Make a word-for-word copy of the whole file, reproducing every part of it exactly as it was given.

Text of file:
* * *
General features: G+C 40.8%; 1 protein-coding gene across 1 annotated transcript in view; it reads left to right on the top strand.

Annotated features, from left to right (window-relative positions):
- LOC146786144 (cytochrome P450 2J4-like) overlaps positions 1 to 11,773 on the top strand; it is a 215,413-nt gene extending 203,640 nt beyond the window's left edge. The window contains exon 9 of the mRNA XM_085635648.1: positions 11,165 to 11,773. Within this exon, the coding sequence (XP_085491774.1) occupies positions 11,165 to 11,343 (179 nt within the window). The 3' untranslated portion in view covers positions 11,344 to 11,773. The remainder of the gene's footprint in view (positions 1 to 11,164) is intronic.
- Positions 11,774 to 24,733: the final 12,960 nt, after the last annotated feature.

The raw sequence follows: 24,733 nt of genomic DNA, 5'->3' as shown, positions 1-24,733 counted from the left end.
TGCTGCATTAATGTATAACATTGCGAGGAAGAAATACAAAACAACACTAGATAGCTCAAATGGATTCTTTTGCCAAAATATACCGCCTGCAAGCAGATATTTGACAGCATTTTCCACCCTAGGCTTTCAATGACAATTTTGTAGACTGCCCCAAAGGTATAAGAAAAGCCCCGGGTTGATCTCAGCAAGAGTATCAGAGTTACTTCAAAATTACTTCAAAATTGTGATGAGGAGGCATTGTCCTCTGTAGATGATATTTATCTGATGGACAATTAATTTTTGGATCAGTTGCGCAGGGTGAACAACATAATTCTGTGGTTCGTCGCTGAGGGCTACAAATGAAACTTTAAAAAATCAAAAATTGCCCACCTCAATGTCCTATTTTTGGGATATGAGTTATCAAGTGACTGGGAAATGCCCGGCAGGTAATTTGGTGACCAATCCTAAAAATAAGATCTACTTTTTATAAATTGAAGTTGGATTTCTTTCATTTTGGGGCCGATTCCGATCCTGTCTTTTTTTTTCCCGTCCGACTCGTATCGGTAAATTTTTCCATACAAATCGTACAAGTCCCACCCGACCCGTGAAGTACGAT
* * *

General features: G+C 40.8%; 1 protein-coding gene across 1 annotated transcript in view; it reads left to right on the top strand.

Annotated features, from left to right (window-relative positions):
- LOC146786144 (cytochrome P450 2J4-like) overlaps positions 1 to 11,773 on the top strand; it is a 215,413-nt gene extending 203,640 nt beyond the window's left edge. The window contains exon 9 of the mRNA XM_085635648.1: positions 11,165 to 11,773. Within this exon, the coding sequence (XP_085491774.1) occupies positions 11,165 to 11,343 (179 nt within the window). The 3' untranslated portion in view covers positions 11,344 to 11,773. The remainder of the gene's footprint in view (positions 1 to 11,164) is intronic.
- Positions 11,774 to 24,733: the final 12,960 nt, after the last annotated feature.

The raw sequence follows: 24,733 nt of genomic DNA, 5'->3' as shown, positions 1-24,733 counted from the left end.
TGCTGCATTAATGTATAACATTGCGAGGAAGAAATACAAAACAACACTAGATAGCTCAAATGGATTCTTTTGCCAAAATATACCGCCTGCAAGCAGATATTTGACAGCATTTTCCACCCTAGGCTTTCAATGACAATTTTGTAGACTGCCCCAAAGGTATAAGAAAAGCCCCGGGTTGATCTCAGCAAGAGTATCAGAGTTACTTCAAAATTACTTCAAAATTGTGATGAGGAGGCATTGTCCTCTGTAGATGATATTTATCTGATGGACAATTAATTTTTGGATCAGTTGCGCAGGGTGAACAACATAATTCTGTGGTTCGTCGCTGAGGGCTACAAATGAAACTTTAAAAAATCAAAAATTGCCCACCTCAATGTCCTATTTTTGGGATATGAGTTATCAAGTGACTGGGAAATGCCCGGCAGGTAATTTGGTGACCAATCCTAAAAATAAGATCTACTTTTTATAAATTGAAGTTGGATTTCTTTCATTTTGGGGCCGATTCCGATCCTGTCTTTTTTTTTCCCGTCCGACTCGTATCGGTAAATTTTTCCATACAAATCGTACAAGTCCCACCCGACCCGTGAAGTACGAT